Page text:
CHICAGO - As part of his continued efforts to increase child support collections in Illinois, Governor Rod R. Blagojevich today announced that the state of Illinois will join forces with the state of Iowa to increase enforcement of child support laws through the opening of a new, jointly staffed child support enforcement office in Rock Island, IL. Located close to the state line, the new facility will have one full time employee from each state that will work together to ensure improved interstate information sharing, faster collection of court-ordered child support and more efficient enforcement of child support laws.
“I am proud to announce this joint effort between two great Midwest states – Illinois and Iowa,” said Governor Blagojevich. “By sharing resources, child support enforcement staff in both states will have access to the information they need to more quickly ensure that our children’s futures are brighter and more secure.”
“I wish to extend my appreciation to representatives of the state of Illinois for their openness to exploring new approaches to serve children better,” said Iowa Governor Thomas Vilsack. “I am pleased that Iowa staff has the opportunity to share resources and work collaboratively with Illinois staff to secure support for children. By working together, we will be able to break down barriers to enforcing interstate cases and better serve our states’ children.”
Interstate child support cases make up about 12.3 percent of the entire Illinois child support caseload, but they represent about 22 percent of the debt. The differences in Illinois and Iowa laws and the delay in handing off cases make it more difficult to establish child support payments in interstate cases than in same-state cases. The two employees staffing the new office will have access to the other state’s computer system to enhance communication between both states and increase child support payments. The shared information will also improve each state’s ability to track parents who avoid their child support responsibilities by frequently moving from one state to another.
Iowa’s child support program is operated by its Department of Human Services (DHS), and Illinois’ child support program is operated through its Department of Healthcare and Family Services (HFS).
“This joint effort between our two states opens critical lines of communication and access to resources that will help increase child support collections,” said Barry S. Maram, Director of HFS. “Governor Blagojevich’s leadership has vastly improved child support enforcement in Illinois - both in and out of state.”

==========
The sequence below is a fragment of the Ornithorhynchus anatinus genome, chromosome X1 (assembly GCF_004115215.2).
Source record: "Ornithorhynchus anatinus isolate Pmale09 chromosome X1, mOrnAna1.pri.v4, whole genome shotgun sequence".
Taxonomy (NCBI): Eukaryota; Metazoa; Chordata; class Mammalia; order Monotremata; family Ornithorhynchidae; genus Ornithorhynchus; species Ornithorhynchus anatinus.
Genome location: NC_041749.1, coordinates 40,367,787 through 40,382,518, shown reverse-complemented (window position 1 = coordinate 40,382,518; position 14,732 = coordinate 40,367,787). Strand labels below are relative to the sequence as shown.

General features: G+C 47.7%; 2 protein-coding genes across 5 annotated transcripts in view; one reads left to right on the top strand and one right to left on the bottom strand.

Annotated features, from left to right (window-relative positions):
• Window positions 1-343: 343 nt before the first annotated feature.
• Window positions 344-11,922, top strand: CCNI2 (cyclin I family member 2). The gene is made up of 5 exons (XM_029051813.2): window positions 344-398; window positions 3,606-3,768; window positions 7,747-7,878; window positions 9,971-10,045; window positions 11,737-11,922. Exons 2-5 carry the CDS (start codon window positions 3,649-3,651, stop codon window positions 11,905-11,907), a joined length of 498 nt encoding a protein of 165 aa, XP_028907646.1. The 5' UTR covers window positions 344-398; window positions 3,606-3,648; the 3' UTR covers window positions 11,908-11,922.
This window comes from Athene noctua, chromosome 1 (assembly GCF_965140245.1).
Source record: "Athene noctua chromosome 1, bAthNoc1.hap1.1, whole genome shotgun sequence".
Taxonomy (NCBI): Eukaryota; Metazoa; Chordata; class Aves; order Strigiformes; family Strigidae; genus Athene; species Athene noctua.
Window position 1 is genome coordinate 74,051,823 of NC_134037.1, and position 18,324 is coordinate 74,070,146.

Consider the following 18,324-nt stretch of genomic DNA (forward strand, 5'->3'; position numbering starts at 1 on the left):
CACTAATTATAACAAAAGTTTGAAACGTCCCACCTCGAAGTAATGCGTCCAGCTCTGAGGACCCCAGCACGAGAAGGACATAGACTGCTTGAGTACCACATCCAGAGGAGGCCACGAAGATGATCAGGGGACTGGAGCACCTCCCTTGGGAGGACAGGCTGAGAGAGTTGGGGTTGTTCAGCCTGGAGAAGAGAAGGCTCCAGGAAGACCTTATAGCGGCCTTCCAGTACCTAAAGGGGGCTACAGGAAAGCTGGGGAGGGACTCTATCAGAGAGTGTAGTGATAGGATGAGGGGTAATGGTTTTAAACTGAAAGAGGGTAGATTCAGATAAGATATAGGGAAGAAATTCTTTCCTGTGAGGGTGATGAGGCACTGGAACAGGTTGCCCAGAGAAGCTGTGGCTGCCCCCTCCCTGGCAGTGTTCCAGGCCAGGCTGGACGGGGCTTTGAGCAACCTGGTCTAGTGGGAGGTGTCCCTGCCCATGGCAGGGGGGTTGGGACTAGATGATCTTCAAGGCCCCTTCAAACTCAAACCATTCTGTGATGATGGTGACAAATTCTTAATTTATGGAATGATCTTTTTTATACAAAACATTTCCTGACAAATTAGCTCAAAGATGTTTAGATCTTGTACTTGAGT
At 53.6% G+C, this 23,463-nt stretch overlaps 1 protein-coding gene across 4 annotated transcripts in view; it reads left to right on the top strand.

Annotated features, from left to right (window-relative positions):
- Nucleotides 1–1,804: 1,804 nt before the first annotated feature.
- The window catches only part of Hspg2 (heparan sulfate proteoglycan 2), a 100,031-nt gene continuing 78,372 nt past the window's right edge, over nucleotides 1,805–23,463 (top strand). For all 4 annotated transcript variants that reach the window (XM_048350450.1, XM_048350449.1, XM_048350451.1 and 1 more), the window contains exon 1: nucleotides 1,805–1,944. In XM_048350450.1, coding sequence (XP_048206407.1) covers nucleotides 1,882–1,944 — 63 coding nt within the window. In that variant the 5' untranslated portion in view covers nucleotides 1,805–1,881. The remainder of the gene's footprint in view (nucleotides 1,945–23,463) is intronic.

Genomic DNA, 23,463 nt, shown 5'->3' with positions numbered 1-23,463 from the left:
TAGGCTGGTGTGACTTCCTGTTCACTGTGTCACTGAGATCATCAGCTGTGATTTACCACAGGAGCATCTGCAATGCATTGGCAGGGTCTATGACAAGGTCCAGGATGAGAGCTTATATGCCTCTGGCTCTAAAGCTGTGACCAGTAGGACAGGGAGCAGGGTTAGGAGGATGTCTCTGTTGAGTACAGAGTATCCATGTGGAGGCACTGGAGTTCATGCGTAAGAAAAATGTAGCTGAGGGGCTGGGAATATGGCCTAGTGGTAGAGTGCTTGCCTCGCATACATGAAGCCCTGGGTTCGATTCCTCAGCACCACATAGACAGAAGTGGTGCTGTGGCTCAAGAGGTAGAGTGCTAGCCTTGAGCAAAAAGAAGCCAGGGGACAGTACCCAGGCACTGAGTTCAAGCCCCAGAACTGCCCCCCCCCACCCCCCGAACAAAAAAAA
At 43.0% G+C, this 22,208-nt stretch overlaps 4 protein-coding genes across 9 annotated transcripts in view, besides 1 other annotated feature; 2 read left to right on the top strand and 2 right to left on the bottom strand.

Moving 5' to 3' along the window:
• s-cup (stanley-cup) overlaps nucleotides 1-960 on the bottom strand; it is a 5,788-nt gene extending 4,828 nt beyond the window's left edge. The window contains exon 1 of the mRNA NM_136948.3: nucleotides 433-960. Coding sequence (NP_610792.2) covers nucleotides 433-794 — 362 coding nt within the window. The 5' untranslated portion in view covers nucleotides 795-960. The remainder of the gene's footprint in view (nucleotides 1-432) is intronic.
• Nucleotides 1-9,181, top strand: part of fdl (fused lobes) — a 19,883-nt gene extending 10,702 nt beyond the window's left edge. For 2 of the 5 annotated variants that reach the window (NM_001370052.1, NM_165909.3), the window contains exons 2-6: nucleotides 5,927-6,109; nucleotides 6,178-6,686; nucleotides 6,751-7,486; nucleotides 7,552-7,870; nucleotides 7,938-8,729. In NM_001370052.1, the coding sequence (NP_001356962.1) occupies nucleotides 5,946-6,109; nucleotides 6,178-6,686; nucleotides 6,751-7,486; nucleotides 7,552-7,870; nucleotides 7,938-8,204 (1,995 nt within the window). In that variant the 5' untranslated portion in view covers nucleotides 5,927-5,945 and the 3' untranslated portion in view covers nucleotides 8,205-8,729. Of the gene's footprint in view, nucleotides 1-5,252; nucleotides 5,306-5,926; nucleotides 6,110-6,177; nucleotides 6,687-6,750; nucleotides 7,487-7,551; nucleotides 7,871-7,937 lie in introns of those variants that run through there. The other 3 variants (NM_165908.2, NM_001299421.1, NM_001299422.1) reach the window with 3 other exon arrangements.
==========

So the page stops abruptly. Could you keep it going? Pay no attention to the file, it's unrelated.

In addition to the new Illinois/Iowa joint office announced today, Governor Blagojevich has launched a number of innovative and aggressive programs to improve collection to help Illinois parents, including: a New Hire initiative website that allows employers to report new employees online more conveniently and quickly, a Deadbeat Parents Website that identifies parents who owe more than $5,000 in child support payments, which has resulted in the collection of over $172,000 in back payments, federal certification of the Key Information Delivery System (KIDS), the main computer for the child support process, and the Sheridan Rehabilitation Project that helps ex-offenders access jobs and training in order to meet their child support obligations.
“This Illinois and Iowa collaboration is yet another avenue Governor Blagojevich has chosen in order to improve Illinois’ child support collection efforts,” said Pam Compton, the Acting Administrator for Illinois’ Child Support Enforcement program under HFS.
In July, Governor Blagojevich announced a record breaking $1 billion in child support payments have been made this year. The funds will provide 386,000 Illinois parents with the money they need to care for their children. More than $100 million of the $1 billion collected went to parents whose child support was severely overdue. Collections on cases receiving enforcement services from HFS grew 8.5 percent, surpassing the national average of 3 percent growth.
Child support is the second largest income source for low-income families who qualify for the program. In 2003, more than 846,735 children in Illinois were owed child support payments totaling about $3 billion, with a collection rate of 28 percent. Today, the collection rate is 32 percent, with 741,787 children’s support being enforced by HFS.
All child support enforcement services are free and include the automatic location of employers, automatic service of income withholding notices, the submission of child support debt to credit reporting agencies and to the state and federal governments that can then intercept tax refunds, suspend or revoke professional and occupational licenses and deny passports. Information about applying is available on the HFS website, www.hfs.illinois.gov.